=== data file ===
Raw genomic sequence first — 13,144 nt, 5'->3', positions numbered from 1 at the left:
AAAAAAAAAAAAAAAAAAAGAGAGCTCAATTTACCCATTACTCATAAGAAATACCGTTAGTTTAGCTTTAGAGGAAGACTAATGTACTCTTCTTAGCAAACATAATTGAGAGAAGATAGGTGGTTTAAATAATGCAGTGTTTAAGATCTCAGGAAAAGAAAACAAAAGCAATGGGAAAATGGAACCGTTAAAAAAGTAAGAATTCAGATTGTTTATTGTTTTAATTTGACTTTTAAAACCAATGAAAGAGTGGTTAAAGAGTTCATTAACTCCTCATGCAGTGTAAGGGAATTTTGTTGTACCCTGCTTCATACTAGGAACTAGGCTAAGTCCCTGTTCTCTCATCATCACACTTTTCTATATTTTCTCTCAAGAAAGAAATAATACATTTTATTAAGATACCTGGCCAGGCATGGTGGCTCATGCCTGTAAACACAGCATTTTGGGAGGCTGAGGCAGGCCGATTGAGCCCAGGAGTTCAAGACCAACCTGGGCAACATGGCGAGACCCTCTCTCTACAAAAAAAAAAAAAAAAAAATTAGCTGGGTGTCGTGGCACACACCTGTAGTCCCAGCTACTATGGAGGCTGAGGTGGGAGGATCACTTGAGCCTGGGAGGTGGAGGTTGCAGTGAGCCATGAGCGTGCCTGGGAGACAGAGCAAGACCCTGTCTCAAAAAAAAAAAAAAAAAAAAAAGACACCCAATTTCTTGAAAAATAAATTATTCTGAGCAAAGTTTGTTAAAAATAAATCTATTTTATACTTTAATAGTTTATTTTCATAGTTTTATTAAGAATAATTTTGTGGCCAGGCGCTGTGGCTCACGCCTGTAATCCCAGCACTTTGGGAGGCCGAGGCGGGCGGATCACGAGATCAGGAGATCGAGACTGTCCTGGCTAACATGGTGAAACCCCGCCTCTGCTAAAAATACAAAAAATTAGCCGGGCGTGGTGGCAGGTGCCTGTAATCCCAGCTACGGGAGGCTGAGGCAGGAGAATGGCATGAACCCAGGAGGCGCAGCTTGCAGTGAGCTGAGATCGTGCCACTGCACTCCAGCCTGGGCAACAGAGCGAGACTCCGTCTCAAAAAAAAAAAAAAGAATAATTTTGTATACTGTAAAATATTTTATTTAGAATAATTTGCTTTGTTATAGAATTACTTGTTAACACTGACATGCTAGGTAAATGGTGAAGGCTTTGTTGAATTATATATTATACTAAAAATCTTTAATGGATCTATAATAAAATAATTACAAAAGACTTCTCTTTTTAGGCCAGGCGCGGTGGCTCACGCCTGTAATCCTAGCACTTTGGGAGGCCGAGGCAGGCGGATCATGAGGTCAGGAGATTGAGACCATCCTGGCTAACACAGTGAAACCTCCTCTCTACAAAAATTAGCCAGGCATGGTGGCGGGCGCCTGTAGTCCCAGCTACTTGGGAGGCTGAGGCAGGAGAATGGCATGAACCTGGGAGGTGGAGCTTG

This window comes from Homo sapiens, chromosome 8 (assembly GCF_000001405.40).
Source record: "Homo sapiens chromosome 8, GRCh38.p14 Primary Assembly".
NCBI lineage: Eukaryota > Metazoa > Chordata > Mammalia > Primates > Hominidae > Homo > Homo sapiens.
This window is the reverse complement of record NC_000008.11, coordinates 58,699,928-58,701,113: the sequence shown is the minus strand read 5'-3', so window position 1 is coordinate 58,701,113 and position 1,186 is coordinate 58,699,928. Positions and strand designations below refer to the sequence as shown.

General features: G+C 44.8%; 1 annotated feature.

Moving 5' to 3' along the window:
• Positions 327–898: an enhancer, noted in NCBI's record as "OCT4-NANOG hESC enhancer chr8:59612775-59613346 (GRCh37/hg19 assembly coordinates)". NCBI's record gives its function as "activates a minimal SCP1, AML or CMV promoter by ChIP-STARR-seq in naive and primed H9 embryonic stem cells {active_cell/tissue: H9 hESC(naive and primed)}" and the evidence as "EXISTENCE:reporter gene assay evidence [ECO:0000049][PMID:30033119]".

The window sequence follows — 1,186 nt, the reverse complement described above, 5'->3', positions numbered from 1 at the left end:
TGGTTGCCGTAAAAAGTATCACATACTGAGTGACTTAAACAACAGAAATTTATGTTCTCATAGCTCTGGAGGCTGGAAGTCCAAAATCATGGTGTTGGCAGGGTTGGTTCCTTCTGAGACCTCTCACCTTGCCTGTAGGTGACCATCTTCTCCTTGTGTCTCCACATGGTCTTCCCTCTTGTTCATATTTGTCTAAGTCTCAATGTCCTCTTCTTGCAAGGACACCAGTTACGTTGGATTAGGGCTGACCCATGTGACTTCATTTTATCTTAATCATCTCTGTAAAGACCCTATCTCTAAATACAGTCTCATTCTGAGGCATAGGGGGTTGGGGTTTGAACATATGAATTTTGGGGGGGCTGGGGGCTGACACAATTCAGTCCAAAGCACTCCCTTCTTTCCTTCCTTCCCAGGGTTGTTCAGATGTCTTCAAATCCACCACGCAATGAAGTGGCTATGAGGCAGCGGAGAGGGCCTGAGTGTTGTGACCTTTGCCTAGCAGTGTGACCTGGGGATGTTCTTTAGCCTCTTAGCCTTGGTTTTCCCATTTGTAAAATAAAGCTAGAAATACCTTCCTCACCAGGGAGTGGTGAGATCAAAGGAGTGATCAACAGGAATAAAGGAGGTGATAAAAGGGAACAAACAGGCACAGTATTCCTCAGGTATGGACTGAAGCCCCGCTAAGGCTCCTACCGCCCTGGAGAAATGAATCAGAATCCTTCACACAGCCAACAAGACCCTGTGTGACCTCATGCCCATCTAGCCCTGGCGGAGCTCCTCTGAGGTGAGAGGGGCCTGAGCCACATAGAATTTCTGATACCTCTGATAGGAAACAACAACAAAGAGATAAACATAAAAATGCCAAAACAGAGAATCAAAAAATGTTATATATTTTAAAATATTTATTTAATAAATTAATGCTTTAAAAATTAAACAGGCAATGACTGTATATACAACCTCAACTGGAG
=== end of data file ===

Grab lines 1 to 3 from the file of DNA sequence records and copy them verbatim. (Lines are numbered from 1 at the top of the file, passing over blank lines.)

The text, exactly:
Raw genomic sequence first — 13,144 nt, 5'->3', positions numbered from 1 at the left:
AAAAAAAAAAAAAAAAAAAGAGAGCTCAATTTACCCATTACTCATAAGAAATACCGTTAGTTTAGCTTTAGAGGAAGACTAATGTACTCTTCTTAGCAAACATAATTGAGAGAAGATAGGTGGTTTAAATAATGCAGTGTTTAAGATCTCAGGAAAAGAAAACAAAAGCAATGGGAAAATGGAACCGTTAAAAAAGTAAGAATTCAGATTGTTTATTGTTTTAATTTGACTTTTAAAACCAATGAAAGAGTGGTTAAAGAGTTCATTAACTCCTCATGCAGTGTAAGGGAATTTTGTTGTACCCTGCTTCATACTAGGAACTAGGCTAAGTCCCTGTTCTCTCATCATCACACTTTTCTATATTTTCTCTCAAGAAAGAAATAATACATTTTATTAAGATACCTGGCCAGGCATGGTGGCTCATGCCTGTAAACACAGCATTTTGGGAGGCTGAGGCAGGCCGATTGAGCCCAGGAGTTCAAGACCAACCTGGGCAACATGGCGAGACCCTCTCTCTACAAAAAAAAAAAAAAAAAAATTAGCTGGGTGTCGTGGCACACACCTGTAGTCCCAGCTACTATGGAGGCTGAGGTGGGAGGATCACTTGAGCCTGGGAGGTGGAGGTTGCAGTGAGCCATGAGCGTGCCTGGGAGACAGAGCAAGACCCTGTCTCAAAAAAAAAAAAAAAAAAAAAAGACACCCAATTTCTTGAAAAATAAATTATTCTGAGCAAAGTTTGTTAAAAATAAATCTATTTTATACTTTAATAGTTTATTTTCATAGTTTTATTAAGAATAATTTTGTGGCCAGGCGCTGTGGCTCACGCCTGTAATCCCAGCACTTTGGGAGGCCGAGGCGGGCGGATCACGAGATCAGGAGATCGAGACTGTCCTGGCTAACATGGTGAAACCCCGCCTCTGCTAAAAATACAAAAAATTAGCCGGGCGTGGTGGCAGGTGCCTGTAATCCCAGCTACGGGAGGCTGAGGCAGGAGAATGGCATGAACCCAGGAGGCGCAGCTTGCAGTGAGCTGAGATCGTGCCACTGCACTCCAGCCTGGGCAACAGAGCGAGACTCCGTCTCAAAAAAAAAAAAAAGAATAATTTTGTATACTGTAAAATATTTTATTTAGAATAATTTGCTTTGTTATAGAATTACTTGTTAACACTGACATGCTAGGTAAATGGTGAAGGCTTTGTTGAATTATATATTATACTAAAAATCTTTAATGGATCTATAATAAAATAATTACAAAAGACTTCTCTTTTTAGGCCAGGCGCGGTGGCTCACGCCTGTAATCCTAGCACTTTGGGAGGCCGAGGCAGGCGGATCATGAGGTCAGGAGATTGAGACCATCCTGGCTAACACAGTGAAACCTCCTCTCTACAAAAATTAGCCAGGCATGGTGGCGGGCGCCTGTAGTCCCAGCTACTTGGGAGGCTGAGGCAGGAGAATGGCATGAACCTGGGAGGTGGAGCTTG

This window comes from Homo sapiens, chromosome 8 (assembly GCF_000001405.40).